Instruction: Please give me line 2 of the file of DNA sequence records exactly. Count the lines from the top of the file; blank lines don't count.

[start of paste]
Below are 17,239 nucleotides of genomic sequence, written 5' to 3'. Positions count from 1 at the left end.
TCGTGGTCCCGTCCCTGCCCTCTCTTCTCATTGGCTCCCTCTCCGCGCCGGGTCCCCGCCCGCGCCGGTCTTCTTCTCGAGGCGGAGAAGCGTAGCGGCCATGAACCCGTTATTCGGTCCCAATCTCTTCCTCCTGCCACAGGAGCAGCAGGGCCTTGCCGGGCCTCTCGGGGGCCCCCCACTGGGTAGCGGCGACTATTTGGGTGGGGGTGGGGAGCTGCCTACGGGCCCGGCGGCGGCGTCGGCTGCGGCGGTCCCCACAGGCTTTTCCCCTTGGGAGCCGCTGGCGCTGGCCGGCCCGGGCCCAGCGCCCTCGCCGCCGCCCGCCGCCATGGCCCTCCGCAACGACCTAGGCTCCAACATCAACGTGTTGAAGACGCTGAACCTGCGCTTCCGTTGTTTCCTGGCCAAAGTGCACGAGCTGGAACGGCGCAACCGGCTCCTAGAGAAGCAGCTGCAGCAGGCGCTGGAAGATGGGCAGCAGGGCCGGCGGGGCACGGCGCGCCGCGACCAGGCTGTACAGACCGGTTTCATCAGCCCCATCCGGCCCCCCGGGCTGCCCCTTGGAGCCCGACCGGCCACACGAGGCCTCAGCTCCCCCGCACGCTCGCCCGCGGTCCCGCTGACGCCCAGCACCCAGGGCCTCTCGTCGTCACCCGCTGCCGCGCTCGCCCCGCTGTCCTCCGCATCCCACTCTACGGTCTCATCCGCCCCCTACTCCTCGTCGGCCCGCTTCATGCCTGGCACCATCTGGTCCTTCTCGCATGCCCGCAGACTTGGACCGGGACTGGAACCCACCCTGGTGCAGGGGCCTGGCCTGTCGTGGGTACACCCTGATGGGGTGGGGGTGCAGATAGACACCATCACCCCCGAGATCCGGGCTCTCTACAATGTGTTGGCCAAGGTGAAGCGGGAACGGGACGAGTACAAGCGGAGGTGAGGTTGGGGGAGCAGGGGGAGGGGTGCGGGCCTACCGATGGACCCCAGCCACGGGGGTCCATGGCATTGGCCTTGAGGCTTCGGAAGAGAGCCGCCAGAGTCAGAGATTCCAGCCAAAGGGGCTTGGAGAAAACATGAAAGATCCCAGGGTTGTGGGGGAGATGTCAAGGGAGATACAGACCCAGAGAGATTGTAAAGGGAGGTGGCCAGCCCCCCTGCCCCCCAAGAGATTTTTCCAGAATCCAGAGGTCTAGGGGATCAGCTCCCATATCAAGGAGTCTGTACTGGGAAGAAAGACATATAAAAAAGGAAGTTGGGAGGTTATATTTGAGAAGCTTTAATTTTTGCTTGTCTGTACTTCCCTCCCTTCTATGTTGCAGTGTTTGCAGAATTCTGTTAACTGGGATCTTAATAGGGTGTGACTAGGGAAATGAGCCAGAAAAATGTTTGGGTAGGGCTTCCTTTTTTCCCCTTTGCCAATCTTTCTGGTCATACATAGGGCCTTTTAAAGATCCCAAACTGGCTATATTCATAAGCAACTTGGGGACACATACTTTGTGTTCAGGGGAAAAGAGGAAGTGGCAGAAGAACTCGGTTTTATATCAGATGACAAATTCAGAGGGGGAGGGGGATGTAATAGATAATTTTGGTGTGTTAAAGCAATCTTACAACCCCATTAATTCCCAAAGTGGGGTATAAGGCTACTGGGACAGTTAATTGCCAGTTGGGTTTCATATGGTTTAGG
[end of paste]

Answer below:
TCGTGGTCCCGTCCCTGCCCTCTCTTCTCATTGGCTCCCTCTCCGCGCCGGGTCCCCGCCCGCGCCGGTCTTCTTCTCGAGGCGGAGAAGCGTAGCGGCCATGAACCCGTTATTCGGTCCCAATCTCTTCCTCCTGCCACAGGAGCAGCAGGGCCTTGCCGGGCCTCTCGGGGGCCCCCCACTGGGTAGCGGCGACTATTTGGGTGGGGGTGGGGAGCTGCCTACGGGCCCGGCGGCGGCGTCGGCTGCGGCGGTCCCCACAGGCTTTTCCCCTTGGGAGCCGCTGGCGCTGGCCGGCCCGGGCCCAGCGCCCTCGCCGCCGCCCGCCGCCATGGCCCTCCGCAACGACCTAGGCTCCAACATCAACGTGTTGAAGACGCTGAACCTGCGCTTCCGTTGTTTCCTGGCCAAAGTGCACGAGCTGGAACGGCGCAACCGGCTCCTAGAGAAGCAGCTGCAGCAGGCGCTGGAAGATGGGCAGCAGGGCCGGCGGGGCACGGCGCGCCGCGACCAGGCTGTACAGACCGGTTTCATCAGCCCCATCCGGCCCCCCGGGCTGCCCCTTGGAGCCCGACCGGCCACACGAGGCCTCAGCTCCCCCGCACGCTCGCCCGCGGTCCCGCTGACGCCCAGCACCCAGGGCCTCTCGTCGTCACCCGCTGCCGCGCTCGCCCCGCTGTCCTCCGCATCCCACTCTACGGTCTCATCCGCCCCCTACTCCTCGTCGGCCCGCTTCATGCCTGGCACCATCTGGTCCTTCTCGCATGCCCGCAGACTTGGACCGGGACTGGAACCCACCCTGGTGCAGGGGCCTGGCCTGTCGTGGGTACACCCTGATGGGGTGGGGGTGCAGATAGACACCATCACCCCCGAGATCCGGGCTCTCTACAATGTGTTGGCCAAGGTGAAGCGGGAACGGGACGAGTACAAGCGGAGGTGAGGTTGGGGGAGCAGGGGGAGGGGTGCGGGCCTACCGATGGACCCCAGCCACGGGGGTCCATGGCATTGGCCTTGAGGCTTCGGAAGAGAGCCGCCAGAGTCAGAGATTCCAGCCAAAGGGGCTTGGAGAAAACATGAAAGATCCCAGGGTTGTGGGGGAGATGTCAAGGGAGATACAGACCCAGAGAGATTGTAAAGGGAGGTGGCCAGCCCCCCTGCCCCCCAAGAGATTTTTCCAGAATCCAGAGGTCTAGGGGATCAGCTCCCATATCAAGGAGTCTGTACTGGGAAGAAAGACATATAAAAAAGGAAGTTGGGAGGTTATATTTGAGAAGCTTTAATTTTTGCTTGTCTGTACTTCCCTCCCTTCTATGTTGCAGTGTTTGCAGAATTCTGTTAACTGGGATCTTAATAGGGTGTGACTAGGGAAATGAGCCAGAAAAATGTTTGGGTAGGGCTTCCTTTTTTCCCCTTTGCCAATCTTTCTGGTCATACATAGGGCCTTTTAAAGATCCCAAACTGGCTATATTCATAAGCAACTTGGGGACACATACTTTGTGTTCAGGGGAAAAGAGGAAGTGGCAGAAGAACTCGGTTTTATATCAGATGACAAATTCAGAGGGGGAGGGGGATGTAATAGATAATTTTGGTGTGTTAAAGCAATCTTACAACCCCATTAATTCCCAAAGTGGGGTATAAGGCTACTGGGACAGTTAATTGCCAGTTGGGTTTCATATGGTTTAGG